Definition of foot cushion

Chiefly American: The cushion on the foot rail. Compare top cushion; contrast head cushion.

24 Random Essential Billiards Terms

The pool player who is at the table taking their shot.
When a successful non penalized break is achieved which gives the object balls a broad spread on the table.
Anything that causes a foul according to the rules of a game.
When the tip of the cue begins to hang over the sides of the ferrule from constant use. This is the action of mushrooming, and it is important to use a tip tool to reshape the tip to fit the ferrule.
This is a bank in one pocket pool that is sitting at an angle that makes it unsafe to play.
In team match play when playing one-on-one matches, if one team is short a player, a player on that team is called back to play a second match.
For example: Team A has 6 players, Team B has 4 players. There will be five individual matches played. For the fifth match Team A can pick a player from Team B to play a second match against their fifth match player.
This is a type of shot where the cue ball goes off the rail before it heads to contact the object ball, thus giving the cue better position in some shots.
Common slang in the US for a cheap, poorly made cue. Compare wood.
This when you receive the first legitimate shot on the next "ball on" after there had been a series of safeties to try and hurt the other players chances. This term is often used in one pocket pool.
A common way to keep track of games won when playing for small money is to use a coin that is placed under the rail next to the diamonds on the rail. The center diamond at the head of the table is taken as zero, and each diamond from that is considered to be one game. To go 'around the world' is to beat your opponent so badly that the coin travels all the way around the diamonds on the table.
This word is used as slang to define a player as amateur or recreational.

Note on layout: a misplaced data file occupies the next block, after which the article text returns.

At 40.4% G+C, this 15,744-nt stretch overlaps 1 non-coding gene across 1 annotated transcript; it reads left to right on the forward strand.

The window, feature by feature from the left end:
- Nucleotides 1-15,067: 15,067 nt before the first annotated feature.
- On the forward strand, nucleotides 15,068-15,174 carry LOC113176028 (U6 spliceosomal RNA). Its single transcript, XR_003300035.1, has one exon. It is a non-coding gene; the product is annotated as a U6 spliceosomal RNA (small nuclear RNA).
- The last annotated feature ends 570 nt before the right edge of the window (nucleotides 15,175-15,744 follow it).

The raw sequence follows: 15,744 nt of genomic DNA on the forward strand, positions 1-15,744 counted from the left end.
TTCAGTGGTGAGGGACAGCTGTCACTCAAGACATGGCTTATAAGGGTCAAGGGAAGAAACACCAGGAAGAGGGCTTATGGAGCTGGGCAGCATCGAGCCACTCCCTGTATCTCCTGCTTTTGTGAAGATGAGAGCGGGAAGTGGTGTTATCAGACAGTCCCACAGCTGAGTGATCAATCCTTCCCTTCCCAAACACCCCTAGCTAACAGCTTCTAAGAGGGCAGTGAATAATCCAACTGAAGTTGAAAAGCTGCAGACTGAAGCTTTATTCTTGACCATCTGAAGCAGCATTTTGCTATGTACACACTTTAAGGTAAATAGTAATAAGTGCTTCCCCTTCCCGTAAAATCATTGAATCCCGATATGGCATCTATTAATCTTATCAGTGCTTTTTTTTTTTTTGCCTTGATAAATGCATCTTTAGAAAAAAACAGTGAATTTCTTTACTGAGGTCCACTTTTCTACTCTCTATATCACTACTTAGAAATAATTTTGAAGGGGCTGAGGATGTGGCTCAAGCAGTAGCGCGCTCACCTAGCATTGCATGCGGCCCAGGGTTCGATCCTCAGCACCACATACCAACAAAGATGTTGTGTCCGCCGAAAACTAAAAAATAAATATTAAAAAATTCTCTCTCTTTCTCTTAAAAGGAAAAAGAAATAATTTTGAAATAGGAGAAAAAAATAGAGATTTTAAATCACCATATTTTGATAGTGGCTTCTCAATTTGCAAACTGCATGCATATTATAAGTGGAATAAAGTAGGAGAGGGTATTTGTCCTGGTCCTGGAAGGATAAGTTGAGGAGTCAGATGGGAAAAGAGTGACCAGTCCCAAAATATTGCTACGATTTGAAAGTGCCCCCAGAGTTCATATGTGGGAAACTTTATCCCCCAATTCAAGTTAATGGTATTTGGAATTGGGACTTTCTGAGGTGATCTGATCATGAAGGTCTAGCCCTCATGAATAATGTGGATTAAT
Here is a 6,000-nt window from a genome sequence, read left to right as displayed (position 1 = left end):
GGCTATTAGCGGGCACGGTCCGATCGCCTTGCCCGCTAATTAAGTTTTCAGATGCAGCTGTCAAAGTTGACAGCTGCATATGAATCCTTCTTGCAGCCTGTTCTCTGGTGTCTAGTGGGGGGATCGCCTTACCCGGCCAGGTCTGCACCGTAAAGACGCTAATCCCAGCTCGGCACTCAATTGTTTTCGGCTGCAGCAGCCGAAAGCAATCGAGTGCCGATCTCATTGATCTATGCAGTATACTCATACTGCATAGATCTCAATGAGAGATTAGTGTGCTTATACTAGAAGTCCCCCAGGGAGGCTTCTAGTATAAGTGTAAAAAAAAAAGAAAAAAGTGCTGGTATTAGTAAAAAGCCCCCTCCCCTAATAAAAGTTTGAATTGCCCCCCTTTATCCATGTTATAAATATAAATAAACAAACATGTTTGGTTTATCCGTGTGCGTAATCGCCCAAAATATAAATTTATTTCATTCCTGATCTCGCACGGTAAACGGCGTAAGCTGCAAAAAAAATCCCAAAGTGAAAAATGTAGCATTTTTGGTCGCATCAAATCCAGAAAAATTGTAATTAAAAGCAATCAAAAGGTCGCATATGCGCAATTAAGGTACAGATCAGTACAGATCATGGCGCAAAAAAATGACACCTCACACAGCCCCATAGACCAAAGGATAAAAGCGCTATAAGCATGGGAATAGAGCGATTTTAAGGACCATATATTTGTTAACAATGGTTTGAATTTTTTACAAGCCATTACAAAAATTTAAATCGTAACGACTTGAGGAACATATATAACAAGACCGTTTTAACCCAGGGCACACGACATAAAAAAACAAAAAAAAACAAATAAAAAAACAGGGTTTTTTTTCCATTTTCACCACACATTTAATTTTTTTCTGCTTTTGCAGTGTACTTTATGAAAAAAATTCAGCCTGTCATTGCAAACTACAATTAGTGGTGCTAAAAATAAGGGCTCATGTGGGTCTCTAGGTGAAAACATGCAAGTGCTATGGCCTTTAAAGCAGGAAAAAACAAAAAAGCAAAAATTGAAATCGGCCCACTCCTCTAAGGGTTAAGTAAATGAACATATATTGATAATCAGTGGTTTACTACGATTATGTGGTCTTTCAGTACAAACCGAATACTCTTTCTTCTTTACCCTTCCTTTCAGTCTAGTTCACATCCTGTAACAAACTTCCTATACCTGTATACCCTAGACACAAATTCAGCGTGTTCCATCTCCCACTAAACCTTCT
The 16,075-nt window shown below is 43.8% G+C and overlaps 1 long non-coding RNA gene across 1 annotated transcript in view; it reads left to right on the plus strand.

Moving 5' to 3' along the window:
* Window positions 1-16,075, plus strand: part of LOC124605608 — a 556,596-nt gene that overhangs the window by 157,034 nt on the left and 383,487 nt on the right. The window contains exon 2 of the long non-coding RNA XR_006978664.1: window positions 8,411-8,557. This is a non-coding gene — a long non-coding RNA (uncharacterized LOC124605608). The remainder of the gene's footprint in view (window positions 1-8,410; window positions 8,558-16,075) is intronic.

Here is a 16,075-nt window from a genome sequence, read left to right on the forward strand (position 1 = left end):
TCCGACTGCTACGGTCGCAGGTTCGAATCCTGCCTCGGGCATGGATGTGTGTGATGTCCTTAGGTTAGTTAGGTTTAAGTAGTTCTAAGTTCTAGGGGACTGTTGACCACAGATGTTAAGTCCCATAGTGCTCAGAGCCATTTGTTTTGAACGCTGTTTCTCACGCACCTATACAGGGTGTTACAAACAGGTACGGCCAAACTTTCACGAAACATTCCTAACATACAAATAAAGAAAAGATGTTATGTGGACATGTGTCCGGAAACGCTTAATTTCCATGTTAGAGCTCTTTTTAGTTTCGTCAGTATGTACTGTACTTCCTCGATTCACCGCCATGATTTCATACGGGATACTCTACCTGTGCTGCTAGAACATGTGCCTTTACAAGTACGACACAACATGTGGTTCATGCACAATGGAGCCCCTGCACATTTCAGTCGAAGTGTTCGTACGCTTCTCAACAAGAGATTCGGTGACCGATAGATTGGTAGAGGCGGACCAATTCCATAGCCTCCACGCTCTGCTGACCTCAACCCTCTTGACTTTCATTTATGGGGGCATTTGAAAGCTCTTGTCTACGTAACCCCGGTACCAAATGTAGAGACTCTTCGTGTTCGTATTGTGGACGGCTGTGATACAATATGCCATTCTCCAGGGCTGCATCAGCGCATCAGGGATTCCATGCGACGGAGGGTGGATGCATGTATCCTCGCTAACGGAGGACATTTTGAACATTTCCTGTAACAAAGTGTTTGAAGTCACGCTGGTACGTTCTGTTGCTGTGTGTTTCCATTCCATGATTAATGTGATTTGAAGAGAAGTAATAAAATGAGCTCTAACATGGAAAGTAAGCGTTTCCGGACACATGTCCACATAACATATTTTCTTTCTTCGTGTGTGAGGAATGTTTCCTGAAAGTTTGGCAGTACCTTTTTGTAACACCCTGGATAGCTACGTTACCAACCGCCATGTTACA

Nearly table-length distance between the cue ball and target object ball, or near cue and object balls and target pocket, i.e. a potentially difficult shot ("you sure left me a lot of green on that one").
The cloth covering the table.
When a player is on the receiving end of a devastating safety where it is very difficult or near impossible to make a legal hit on an object ball.
A stroke in which the cue's tip glances or slips off the cue ball not effectively transferring the intended force. Usually the result is a bungled shot. Common causes include a lack of chalk on the cue tip, a poorly groomed cue tip and not stroking straight through the cue ball, e.g. because of steering.
In the game 9 Ball, making the nine ball early with a legal shot, but not on the break.
This is playing to a higher winning score than eight in the game of one pocket.
Also bigs, big balls, big ones. In eight-ball, to be shooting the striped suit (group) of balls (9 through 15); "you're big, remember", "you're big balls" or "I've got the big ones". Compare stripes, yellows, high, overs; contrast little.
Describing a difficult pot: "the awkward cueing makes this shot missable."
This is a term used in slang to reference the bridge tool.
The material which covers the bed and cushions of a pool table. The cloth used to cover a pool table is very special and can come in a variety of grades. Along with the general quality of the table itself, the cloth play a very important role in how a particular table plays.
To play even; without a handicap. Also called heads up.
USA Pool League. A pool league structured exclusively around eight-ball match play.
Linen made from flax and produced in Ireland which is often used to wrap the gripping area of the butt of a cue.
This is a slang term created by Freddy Bentivegna to refer to a cluster of balls on your side of the table that do not lend to easy pocketing in a game of one pocket.